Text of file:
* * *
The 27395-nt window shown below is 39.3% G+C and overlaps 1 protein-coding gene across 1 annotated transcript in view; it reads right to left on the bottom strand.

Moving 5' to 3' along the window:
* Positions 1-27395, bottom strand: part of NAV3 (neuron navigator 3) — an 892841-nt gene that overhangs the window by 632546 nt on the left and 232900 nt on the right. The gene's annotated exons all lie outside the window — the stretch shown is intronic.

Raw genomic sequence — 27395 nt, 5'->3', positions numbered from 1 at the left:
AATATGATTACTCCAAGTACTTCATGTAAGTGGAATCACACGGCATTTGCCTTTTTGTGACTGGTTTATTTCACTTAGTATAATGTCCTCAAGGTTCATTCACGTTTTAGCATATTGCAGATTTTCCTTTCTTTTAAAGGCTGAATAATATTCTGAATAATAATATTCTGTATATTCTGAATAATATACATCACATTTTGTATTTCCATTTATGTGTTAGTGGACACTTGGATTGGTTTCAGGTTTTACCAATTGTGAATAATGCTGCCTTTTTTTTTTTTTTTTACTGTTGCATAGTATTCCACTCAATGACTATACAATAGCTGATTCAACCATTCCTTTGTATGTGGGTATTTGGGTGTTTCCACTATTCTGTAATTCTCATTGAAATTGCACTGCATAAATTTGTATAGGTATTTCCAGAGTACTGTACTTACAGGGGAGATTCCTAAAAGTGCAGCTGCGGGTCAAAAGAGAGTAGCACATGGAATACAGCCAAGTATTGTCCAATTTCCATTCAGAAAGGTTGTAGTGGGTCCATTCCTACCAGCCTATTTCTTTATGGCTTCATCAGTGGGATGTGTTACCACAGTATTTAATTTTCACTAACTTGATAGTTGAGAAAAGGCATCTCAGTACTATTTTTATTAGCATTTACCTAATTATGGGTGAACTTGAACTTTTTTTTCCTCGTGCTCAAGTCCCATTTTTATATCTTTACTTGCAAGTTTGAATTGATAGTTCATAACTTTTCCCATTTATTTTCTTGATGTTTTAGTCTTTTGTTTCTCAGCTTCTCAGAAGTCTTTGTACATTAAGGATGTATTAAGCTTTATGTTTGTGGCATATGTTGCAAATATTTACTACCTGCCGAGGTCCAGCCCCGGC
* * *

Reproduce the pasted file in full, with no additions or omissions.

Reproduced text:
The 27395-nt window shown below is 39.3% G+C and overlaps 1 protein-coding gene across 1 annotated transcript in view; it reads right to left on the bottom strand.

Moving 5' to 3' along the window:
* Positions 1-27395, bottom strand: part of NAV3 (neuron navigator 3) — an 892841-nt gene that overhangs the window by 632546 nt on the left and 232900 nt on the right. The gene's annotated exons all lie outside the window — the stretch shown is intronic.

Raw genomic sequence — 27395 nt, 5'->3', positions numbered from 1 at the left:
AATATGATTACTCCAAGTACTTCATGTAAGTGGAATCACACGGCATTTGCCTTTTTGTGACTGGTTTATTTCACTTAGTATAATGTCCTCAAGGTTCATTCACGTTTTAGCATATTGCAGATTTTCCTTTCTTTTAAAGGCTGAATAATATTCTGAATAATAATATTCTGTATATTCTGAATAATATACATCACATTTTGTATTTCCATTTATGTGTTAGTGGACACTTGGATTGGTTTCAGGTTTTACCAATTGTGAATAATGCTGCCTTTTTTTTTTTTTTTTACTGTTGCATAGTATTCCACTCAATGACTATACAATAGCTGATTCAACCATTCCTTTGTATGTGGGTATTTGGGTGTTTCCACTATTCTGTAATTCTCATTGAAATTGCACTGCATAAATTTGTATAGGTATTTCCAGAGTACTGTACTTACAGGGGAGATTCCTAAAAGTGCAGCTGCGGGTCAAAAGAGAGTAGCACATGGAATACAGCCAAGTATTGTCCAATTTCCATTCAGAAAGGTTGTAGTGGGTCCATTCCTACCAGCCTATTTCTTTATGGCTTCATCAGTGGGATGTGTTACCACAGTATTTAATTTTCACTAACTTGATAGTTGAGAAAAGGCATCTCAGTACTATTTTTATTAGCATTTACCTAATTATGGGTGAACTTGAACTTTTTTTTCCTCGTGCTCAAGTCCCATTTTTATATCTTTACTTGCAAGTTTGAATTGATAGTTCATAACTTTTCCCATTTATTTTCTTGATGTTTTAGTCTTTTGTTTCTCAGCTTCTCAGAAGTCTTTGTACATTAAGGATGTATTAAGCTTTATGTTTGTGGCATATGTTGCAAATATTTACTACCTGCCGAGGTCCAGCCCCGGC